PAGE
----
When television's perennially popular Mary Richards walked into WJM's Minneapolis newsroom in 1970, she did more than show the world a single girl could "make it on her own." The award-winning actress who portrayed her -- Mary Tyler Moore -- also showed us diabetes and a career could coexist.
Moore was diagnosed with adult-onset type 1 diabetes in the 1960s, several years before her Emmy-winning show began. But that didn't stop Moore from pursuing her career or turning the world on with a smile...
The retina is a light-sensitive nerve tissue at the back of the eye. As light enters the front of the eye, the retina converts the light rays into electrical impulses that travel along the optic nerve to part of the brain called the visual cortex. The brain then combines images sent from both eyes to interpret them as a single, three-dimensional image. This allows us to perceive depth and distance. Without the retina, the eye cannot communicate with the brain, making vision impossible.
In the early stages of diabetic retinopathy, called nonproliferative retinopathy, these blood vessels leak fluid and distort sight. In the more advanced stage of diabetic retinopathy, called proliferative retinopathy, fragile new blood vessels grow around the retina and in the vitreous humor (a clear substance that fills the eye). If left untreated, these blood vessels may bleed, clouding vision or scar detaching the retina.
Anyone with diabetes -- both type 1 or type 2 diabetes -- is at risk of developing diabetic retinopathy. However, the type of diabetes a person has, how often their blood glucose fluctuates, how well controlled the sugars are, and how long a person has had diabetes all affects his or her risk. The better you control blood sugar levels, the lower your risk.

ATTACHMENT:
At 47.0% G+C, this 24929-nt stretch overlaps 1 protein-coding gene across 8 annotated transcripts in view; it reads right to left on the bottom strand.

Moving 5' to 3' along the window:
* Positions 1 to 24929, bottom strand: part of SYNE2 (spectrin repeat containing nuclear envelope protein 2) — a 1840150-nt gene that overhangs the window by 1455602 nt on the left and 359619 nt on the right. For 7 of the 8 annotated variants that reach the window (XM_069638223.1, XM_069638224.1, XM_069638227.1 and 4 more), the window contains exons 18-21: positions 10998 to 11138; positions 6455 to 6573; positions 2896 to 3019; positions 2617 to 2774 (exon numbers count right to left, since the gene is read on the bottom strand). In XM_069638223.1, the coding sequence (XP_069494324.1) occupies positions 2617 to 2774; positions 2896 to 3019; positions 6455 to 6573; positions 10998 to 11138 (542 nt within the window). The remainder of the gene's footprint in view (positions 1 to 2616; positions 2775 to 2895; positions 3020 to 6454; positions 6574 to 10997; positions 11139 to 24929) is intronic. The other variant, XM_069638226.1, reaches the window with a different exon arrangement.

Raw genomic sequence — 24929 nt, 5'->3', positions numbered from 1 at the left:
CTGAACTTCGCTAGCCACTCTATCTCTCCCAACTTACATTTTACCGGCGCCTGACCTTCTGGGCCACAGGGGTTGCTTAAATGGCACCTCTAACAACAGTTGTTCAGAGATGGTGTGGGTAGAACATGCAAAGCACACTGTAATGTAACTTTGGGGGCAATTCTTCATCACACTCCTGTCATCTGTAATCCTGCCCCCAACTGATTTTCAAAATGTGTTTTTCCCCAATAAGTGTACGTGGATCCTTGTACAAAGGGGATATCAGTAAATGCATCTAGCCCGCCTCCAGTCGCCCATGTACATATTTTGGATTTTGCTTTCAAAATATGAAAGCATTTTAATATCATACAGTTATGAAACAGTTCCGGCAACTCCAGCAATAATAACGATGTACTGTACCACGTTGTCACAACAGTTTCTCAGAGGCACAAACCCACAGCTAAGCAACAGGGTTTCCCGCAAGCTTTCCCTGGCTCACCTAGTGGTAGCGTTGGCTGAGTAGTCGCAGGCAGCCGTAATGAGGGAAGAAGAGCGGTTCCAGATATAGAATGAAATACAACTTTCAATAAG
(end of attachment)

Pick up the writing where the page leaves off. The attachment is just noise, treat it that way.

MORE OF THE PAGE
The National Eye Institute estimates that 40%-45% of all Americans with diabetes are affected by diabetic retinopathy, and 24,000 of them go blind each year.
What Happens if Diabetic Retinopathy Is Not Treated?
In untreated diabetic retinopathy, scar tissue that forms on the back of the retina as a result of a contraction of the new blood vessels can cause the retina to pull away from the back of the eye. This is called a retinal detachment. Retinal detachment can cause permanent blindness if left untreated.
Diabetic retinopathy can also cause macular edema. The macula is the inner part of the retina that allows for detail to be seen. When fluid from blood vessels leaks into the macula, it can swell making vision blurry.